• Robin Rigg West Cumbria Fund
  • Teeside Offshore Community Benefit Fund
  • Sheringham Shoal Community Fund
  • Gwynt Y Mor Community Benefit Fund
  • Gwynt Y Mor Tourism Fund
  • London Array Community Benefit Fund
  • Dudgeon Community Support Fund
  • Triton Knoll Community Benefit Fund
  • Hornsea Community Fund
  • Eneco Lochterduinen Fonds, NL
Pre-existing funds
  • Developers can also pay into existing funds that were not set up specifically for funds from offshore renewables
  • Such funds comprise regional development funds, nature preservation funds, wildlife trusts
  • Leiston and Sizewell Community Benefit Fund (Greater Gabbard)
  • Kent Wildlife Trust (London Array)
Equal Distribution of Revenues
  • Equal distribution of revenues generated from offshore renewables
  • Distribution is usually centrally managed by one authority
  • In place where offshore renewables generate non-specific revenues through charges by the state or communities
  • These revenues can be applied to benefit the wider society or specific communities
  • Tax income from offshore wind levied by federal states in Germany, as offshore area is not municipalised
  • Highland Council, UK
  • Coastal Community Fund, UK
  • Germany
Direct Investments & Project Funding
  • Developers can also make direct investments in or donations for local projects and sponsor local initiatives
  • Such one-off investments are usually made in addition to establishments of funds in order to boost particular branches of the local economy, e.g. tourism
  • Some developers (e.g. Centrica) also decided to invest in local projects instead of creating specific funds
  • Funding from offshore developers has gone into exhibitions, community & visitor centres, wildlife reserves, local education programmes.
  • Lynn and Inner Downsing
  • Lincs
  • Ormonde
  • Thanet
  • Scroby Sands
  • Sheringham Shoal
  • London Array
Apprenticeships & Studentships
  • There are a few benefit schemes that focus on education as well as skills and training by providing funding
  • Bursary schemes and studentships are regarded as a particular component of the community benefit fund
  • University Bursary Scheme (London Array)
  • Sheringham Shoal Bursary Scheme
  • AREVA pre-apprenticeship programme
  • East Anglia ONE Skills Strategy
  • RWE Gwynt y Mor Apprenticeships
  • Rampian (considered)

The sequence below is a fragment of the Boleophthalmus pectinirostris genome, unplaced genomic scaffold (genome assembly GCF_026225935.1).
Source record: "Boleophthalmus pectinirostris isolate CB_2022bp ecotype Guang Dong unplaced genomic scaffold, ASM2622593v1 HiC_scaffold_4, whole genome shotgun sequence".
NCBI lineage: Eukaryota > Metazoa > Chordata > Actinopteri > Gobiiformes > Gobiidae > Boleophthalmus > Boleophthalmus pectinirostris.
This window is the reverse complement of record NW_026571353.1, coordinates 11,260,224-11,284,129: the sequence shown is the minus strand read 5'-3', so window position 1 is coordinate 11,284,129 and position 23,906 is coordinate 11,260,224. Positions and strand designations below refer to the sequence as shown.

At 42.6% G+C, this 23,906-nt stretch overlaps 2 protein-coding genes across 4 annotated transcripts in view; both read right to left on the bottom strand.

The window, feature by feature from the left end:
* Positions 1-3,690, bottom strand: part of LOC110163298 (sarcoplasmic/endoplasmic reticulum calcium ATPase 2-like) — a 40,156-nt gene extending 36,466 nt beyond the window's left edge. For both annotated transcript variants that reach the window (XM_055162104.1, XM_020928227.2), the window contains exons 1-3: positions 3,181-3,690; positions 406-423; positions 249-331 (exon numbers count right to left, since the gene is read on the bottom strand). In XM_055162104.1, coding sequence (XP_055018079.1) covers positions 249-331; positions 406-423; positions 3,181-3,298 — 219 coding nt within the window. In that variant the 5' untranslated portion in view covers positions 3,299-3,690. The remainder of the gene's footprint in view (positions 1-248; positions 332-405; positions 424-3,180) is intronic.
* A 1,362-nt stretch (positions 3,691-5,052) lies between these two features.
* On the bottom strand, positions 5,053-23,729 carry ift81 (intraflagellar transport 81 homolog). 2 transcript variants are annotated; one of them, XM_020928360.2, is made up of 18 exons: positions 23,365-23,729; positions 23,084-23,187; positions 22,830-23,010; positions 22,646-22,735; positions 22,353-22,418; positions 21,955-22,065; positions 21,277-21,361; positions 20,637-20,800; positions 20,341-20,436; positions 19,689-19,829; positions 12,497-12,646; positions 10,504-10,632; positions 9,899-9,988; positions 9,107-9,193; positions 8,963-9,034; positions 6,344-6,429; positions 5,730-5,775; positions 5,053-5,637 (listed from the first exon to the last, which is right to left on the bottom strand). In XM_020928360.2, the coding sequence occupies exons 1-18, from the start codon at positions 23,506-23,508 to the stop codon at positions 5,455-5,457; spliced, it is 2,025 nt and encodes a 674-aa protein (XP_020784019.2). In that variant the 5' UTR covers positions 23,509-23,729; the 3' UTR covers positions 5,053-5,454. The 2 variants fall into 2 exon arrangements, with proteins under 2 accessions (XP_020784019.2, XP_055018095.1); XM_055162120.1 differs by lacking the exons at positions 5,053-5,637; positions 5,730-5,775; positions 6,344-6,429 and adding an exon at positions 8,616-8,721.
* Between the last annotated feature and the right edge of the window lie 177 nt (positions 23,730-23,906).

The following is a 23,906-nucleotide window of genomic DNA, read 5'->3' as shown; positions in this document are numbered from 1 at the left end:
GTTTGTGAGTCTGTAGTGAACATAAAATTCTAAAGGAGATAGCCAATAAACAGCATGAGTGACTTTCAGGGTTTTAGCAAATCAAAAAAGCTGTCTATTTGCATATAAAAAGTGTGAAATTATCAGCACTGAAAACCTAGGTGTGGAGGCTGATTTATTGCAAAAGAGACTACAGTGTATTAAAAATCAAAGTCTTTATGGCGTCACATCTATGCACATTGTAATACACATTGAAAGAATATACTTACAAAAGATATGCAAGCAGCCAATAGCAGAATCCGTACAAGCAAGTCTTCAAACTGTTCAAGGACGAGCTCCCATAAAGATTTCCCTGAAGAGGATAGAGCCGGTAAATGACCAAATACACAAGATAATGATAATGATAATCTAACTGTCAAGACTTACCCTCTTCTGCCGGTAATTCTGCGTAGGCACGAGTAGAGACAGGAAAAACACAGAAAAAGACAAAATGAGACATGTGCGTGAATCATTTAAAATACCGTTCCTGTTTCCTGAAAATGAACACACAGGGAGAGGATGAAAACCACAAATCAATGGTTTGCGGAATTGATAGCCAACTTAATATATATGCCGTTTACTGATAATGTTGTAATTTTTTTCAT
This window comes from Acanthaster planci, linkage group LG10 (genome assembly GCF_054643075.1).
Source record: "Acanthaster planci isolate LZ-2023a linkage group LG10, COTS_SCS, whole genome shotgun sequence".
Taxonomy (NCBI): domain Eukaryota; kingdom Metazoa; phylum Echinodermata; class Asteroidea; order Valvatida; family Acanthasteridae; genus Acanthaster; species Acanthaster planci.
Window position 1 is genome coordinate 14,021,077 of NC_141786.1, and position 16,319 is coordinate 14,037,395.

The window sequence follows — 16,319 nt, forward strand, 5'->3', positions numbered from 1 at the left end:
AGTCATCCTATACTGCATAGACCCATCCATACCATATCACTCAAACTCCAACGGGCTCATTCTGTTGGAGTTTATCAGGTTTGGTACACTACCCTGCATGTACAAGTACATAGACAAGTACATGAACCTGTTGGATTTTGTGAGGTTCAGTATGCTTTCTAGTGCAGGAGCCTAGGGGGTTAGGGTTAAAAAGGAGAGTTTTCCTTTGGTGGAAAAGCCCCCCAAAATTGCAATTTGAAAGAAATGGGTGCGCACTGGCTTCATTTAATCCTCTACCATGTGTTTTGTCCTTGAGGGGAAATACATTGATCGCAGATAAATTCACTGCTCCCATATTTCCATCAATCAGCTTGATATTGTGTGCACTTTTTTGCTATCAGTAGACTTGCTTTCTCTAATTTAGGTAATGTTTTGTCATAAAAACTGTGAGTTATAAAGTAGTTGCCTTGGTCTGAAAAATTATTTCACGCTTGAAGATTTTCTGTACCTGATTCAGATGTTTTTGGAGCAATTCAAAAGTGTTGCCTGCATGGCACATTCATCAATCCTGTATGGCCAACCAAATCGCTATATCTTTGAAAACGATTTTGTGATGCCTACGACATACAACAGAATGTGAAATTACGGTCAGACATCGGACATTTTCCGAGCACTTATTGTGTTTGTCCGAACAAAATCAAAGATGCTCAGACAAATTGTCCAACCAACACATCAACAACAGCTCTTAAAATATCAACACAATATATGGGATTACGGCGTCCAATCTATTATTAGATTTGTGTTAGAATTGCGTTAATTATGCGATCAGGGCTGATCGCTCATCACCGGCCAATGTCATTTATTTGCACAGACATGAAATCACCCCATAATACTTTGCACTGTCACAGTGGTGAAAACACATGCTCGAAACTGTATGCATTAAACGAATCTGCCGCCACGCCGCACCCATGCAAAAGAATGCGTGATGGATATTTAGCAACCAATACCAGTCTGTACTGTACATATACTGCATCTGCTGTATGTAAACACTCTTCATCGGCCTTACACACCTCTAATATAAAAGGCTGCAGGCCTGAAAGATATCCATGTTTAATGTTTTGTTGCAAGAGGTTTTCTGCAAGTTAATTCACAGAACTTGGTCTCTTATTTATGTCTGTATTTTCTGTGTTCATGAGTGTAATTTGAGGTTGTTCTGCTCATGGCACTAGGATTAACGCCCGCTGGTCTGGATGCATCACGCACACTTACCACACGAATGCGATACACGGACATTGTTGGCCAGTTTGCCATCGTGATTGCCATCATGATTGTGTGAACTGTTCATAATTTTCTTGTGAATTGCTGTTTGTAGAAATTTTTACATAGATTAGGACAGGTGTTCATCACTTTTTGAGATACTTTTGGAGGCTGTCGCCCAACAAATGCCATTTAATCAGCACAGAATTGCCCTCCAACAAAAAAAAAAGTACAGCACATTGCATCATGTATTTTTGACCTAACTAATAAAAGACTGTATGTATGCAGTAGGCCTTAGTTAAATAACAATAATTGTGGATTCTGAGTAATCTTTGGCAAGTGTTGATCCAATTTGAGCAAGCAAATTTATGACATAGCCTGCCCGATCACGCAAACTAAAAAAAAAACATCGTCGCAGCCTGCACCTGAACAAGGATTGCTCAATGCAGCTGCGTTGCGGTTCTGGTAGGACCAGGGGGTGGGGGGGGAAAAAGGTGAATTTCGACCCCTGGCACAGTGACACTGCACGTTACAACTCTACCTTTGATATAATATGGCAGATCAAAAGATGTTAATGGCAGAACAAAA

Educational Programmes
  • Presentations and workshops in schools and colleges
  • Raising awareness of climate change, sustainability, environment and renewables
  • Encouraging and providing specific skills and knowledge for careers in the renewable energy sector
  • Sheringham Shaol
  • Hornsea
  • Tidal Lagoon Swansea Bay
  • Navitus Bay Offshore renewable wind farm
Electricity Discounts
  • There have been no electricity discount schemes from offshore renewables put in place so far
  • Only in place for onshore wind
  • Idea exists and was raised in context of the Walney Offshore Wind Farm, Tidal Lagoon Swansea Bay and a social acceptance study in Germany
  • Tidal Lagoon Swansea Bay (proposed)
Community Benefit Agreements
  • Binding agreements between developers and local authorities or communities to deliver benefits
  • Can be non-binding policy from council (Highland Council)
  • Highland Council
  • Massachusetts, USA

2.8.2. Further ways in which communities can profit from offshore renewable developments

Benefit Model Description of Mechanism Examples
Community Ownership
  • Co-ownership through coastal communities, co-operatives or non- local energy utilities is very rare
  • Benefits are generated through revenues from partial ownership of wind farm
  • Legal obligation of 20% ownership for nearshore wind farms in Denmark
  • Revenues generated through ownership are also administered by funds and trusts
  • Municipal utilities ownership and citizen participation possible in Germany (community buy-in)
  • Developer of Dutch Westermeerwind Offshore Windpark grants the possibility of community buy-in
  • Denmark: Middelgrunden, Samso, (non-voluntarily)
  • Germany: Global Tech 1, Windreich
  • Netherlands: Westermeerwind
Indirect benefits from supply chain
  • Community benefit-style compensation payments and indirect non-monetary benefits
  • Not necessarily community benefits, but some developers and authorities interpret them as such
  • Creation of jobs through regional supply chain involving local businesses and using local infrastructures
  • Some developers highlight the significance of indirect benefits in addition to community benefit arrangements while others only emphasise the role of indirect benefits
  • Germany
  • UK
Indirect benefits through tourism
  • Offshore renewables are regarded as a novel and innovative technology and as tourist attractions in their own right
  • Facilities as an attraction for tourists and also use for tourist activities (tidal barrages)
  • Tidal Lagoon Swansea Bay
  • Sheringham Shoal
  • Scroby Sands
  • La Rance Tidal Project, France
  • Sihwa Tidal Project, S. Korea
  • Wyre Tidal Energy

Contact

Email: Lorne Frew